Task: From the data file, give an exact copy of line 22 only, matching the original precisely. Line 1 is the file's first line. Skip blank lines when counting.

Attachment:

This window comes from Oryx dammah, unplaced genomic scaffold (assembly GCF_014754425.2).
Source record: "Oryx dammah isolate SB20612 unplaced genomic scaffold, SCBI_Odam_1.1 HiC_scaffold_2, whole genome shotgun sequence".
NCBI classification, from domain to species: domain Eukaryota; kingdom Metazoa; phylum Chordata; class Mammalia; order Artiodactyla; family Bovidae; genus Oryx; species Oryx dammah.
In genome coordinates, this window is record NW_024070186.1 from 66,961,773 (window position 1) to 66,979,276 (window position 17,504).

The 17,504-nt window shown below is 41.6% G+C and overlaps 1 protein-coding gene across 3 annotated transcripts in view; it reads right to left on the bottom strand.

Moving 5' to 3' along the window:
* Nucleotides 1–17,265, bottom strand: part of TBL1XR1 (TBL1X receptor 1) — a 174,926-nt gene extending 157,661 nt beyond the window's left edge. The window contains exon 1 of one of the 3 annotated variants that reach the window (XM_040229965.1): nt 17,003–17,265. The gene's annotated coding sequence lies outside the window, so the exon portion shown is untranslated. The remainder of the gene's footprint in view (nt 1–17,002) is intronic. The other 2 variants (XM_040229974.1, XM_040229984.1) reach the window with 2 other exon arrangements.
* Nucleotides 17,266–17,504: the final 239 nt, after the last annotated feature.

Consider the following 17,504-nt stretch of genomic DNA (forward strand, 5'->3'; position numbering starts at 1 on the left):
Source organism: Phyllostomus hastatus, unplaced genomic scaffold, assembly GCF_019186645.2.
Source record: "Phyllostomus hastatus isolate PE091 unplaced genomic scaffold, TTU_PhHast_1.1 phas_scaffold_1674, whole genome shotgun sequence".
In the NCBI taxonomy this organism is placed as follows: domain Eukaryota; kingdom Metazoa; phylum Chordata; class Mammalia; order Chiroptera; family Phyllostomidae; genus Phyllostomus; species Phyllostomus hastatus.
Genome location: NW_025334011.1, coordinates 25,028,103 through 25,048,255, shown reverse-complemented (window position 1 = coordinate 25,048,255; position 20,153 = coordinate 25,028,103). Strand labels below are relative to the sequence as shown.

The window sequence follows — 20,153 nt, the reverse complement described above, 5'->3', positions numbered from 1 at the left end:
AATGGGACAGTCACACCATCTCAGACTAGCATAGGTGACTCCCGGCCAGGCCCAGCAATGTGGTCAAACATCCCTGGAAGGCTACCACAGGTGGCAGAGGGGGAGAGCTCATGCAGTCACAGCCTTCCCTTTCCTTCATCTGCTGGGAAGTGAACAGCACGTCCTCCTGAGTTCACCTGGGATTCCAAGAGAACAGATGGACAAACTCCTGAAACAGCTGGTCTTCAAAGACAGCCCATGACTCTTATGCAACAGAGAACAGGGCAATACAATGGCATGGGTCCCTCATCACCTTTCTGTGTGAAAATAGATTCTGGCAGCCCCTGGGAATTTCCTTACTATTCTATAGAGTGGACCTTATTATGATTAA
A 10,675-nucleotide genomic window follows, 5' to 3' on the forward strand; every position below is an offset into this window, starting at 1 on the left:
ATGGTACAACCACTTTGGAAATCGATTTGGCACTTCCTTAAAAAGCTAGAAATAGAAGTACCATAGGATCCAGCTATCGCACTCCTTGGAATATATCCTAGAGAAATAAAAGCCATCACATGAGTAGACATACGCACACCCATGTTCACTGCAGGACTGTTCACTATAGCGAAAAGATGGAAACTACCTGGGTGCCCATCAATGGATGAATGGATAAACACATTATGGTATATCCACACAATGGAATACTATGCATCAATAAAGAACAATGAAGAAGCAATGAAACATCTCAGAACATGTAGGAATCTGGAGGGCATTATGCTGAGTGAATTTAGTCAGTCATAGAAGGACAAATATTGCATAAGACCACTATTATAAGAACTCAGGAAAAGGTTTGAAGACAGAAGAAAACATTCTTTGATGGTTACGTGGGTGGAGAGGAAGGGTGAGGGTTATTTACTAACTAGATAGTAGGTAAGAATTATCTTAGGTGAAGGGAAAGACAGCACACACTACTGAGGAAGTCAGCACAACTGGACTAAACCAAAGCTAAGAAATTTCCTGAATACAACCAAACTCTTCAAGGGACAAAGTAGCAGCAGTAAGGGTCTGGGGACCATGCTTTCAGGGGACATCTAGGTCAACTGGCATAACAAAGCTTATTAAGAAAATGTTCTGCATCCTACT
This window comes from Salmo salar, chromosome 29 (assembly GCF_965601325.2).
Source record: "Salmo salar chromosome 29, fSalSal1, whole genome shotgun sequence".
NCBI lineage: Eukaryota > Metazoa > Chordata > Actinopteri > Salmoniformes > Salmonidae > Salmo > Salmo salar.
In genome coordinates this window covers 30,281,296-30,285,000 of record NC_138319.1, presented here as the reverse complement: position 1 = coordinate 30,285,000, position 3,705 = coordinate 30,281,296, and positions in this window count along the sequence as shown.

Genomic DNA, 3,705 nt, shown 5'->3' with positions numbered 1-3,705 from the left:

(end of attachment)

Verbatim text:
Genomic DNA, 3,705 nt, shown 5'->3' with positions numbered 1-3,705 from the left: